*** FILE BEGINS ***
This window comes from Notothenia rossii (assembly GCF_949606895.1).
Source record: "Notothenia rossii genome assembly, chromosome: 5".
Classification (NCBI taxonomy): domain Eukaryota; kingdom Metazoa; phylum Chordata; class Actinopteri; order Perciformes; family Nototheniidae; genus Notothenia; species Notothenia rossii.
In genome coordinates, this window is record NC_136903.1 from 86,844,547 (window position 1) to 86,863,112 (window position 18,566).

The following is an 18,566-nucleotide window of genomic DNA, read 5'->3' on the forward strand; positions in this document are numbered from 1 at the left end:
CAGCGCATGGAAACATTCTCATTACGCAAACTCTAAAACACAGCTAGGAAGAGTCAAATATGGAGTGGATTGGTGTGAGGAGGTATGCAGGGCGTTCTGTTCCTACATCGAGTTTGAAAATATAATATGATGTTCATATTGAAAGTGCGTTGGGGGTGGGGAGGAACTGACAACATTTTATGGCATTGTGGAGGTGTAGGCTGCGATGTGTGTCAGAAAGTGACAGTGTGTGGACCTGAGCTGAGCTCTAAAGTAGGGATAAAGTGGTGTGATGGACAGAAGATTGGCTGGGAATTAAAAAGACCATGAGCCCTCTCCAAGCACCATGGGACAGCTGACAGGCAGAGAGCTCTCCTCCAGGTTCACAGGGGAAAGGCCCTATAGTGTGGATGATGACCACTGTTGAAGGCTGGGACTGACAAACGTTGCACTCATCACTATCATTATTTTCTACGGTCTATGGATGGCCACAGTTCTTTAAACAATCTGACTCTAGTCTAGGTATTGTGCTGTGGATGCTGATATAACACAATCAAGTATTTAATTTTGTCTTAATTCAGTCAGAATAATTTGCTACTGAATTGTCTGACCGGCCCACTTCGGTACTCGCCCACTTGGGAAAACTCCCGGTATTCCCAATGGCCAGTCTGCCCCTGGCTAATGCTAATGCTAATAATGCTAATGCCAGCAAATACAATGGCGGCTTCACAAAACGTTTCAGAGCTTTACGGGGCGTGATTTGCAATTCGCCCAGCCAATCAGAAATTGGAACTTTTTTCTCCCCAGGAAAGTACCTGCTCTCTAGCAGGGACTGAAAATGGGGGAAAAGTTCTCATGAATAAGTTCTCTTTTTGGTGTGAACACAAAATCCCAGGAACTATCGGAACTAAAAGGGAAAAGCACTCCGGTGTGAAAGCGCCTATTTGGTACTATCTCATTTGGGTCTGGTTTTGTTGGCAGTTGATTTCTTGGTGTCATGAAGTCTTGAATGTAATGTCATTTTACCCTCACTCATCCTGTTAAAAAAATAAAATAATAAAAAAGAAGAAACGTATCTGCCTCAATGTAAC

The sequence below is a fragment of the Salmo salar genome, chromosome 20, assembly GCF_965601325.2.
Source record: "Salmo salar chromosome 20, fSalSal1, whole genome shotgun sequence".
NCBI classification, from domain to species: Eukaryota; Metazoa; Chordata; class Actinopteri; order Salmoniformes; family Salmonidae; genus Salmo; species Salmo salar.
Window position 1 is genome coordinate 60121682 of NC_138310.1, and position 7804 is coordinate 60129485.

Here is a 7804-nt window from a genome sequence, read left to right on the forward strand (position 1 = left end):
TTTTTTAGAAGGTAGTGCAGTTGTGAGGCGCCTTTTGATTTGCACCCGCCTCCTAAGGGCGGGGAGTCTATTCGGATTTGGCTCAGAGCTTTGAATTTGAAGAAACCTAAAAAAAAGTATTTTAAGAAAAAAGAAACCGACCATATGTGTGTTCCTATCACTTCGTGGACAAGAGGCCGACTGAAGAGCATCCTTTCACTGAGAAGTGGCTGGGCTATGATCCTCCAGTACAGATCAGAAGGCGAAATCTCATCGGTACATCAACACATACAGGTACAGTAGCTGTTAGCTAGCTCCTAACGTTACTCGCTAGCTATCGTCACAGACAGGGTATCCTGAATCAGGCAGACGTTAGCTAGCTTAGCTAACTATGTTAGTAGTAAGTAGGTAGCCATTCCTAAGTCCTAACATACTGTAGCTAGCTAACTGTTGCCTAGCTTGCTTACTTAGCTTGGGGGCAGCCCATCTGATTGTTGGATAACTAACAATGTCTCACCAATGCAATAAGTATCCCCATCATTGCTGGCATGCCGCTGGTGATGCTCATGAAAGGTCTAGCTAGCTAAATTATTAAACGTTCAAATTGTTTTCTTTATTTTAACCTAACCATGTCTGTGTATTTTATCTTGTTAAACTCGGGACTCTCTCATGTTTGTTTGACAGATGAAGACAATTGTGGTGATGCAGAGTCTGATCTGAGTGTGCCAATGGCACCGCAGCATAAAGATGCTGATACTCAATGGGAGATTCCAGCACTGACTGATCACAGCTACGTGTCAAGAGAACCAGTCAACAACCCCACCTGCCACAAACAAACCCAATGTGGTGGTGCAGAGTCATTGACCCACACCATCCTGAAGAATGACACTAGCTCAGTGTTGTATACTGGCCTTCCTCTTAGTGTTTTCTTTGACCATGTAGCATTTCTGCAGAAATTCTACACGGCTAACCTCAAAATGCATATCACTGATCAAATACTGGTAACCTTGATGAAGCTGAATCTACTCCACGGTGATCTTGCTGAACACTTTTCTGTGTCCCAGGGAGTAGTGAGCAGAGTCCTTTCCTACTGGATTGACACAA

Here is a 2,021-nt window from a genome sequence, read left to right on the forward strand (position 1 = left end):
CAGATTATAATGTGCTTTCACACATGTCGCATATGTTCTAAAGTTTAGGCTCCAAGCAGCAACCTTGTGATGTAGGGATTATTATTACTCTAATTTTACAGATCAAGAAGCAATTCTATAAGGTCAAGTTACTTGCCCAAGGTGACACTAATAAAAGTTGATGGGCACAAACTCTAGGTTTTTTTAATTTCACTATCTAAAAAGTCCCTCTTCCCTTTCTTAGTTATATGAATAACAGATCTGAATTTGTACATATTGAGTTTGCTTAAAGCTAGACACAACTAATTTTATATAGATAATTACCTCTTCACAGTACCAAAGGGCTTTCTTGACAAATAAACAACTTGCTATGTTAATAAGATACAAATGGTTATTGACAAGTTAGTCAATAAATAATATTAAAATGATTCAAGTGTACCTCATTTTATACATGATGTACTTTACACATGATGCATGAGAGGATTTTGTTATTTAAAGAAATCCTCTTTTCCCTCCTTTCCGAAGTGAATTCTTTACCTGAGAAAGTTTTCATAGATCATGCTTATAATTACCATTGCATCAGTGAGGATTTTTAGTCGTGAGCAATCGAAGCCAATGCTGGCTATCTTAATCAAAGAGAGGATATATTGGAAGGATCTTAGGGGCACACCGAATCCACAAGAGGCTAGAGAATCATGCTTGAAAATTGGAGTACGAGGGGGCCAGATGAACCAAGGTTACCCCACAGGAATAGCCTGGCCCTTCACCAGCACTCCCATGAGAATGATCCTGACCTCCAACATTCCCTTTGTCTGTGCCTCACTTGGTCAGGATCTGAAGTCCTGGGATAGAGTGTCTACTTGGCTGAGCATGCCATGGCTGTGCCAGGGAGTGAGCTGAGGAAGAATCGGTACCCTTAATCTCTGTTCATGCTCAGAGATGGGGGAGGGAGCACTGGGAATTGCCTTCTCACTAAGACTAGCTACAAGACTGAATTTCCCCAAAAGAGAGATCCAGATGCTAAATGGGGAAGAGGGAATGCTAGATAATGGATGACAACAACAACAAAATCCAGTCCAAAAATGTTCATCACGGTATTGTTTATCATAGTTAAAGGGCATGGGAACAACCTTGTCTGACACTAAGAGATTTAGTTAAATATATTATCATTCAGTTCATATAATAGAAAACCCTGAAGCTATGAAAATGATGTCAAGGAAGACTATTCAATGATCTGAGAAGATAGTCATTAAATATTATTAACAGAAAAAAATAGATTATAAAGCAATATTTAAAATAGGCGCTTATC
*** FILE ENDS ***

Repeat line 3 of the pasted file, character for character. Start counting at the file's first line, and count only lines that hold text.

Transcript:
Classification (NCBI taxonomy): domain Eukaryota; kingdom Metazoa; phylum Chordata; class Actinopteri; order Perciformes; family Nototheniidae; genus Notothenia; species Notothenia rossii.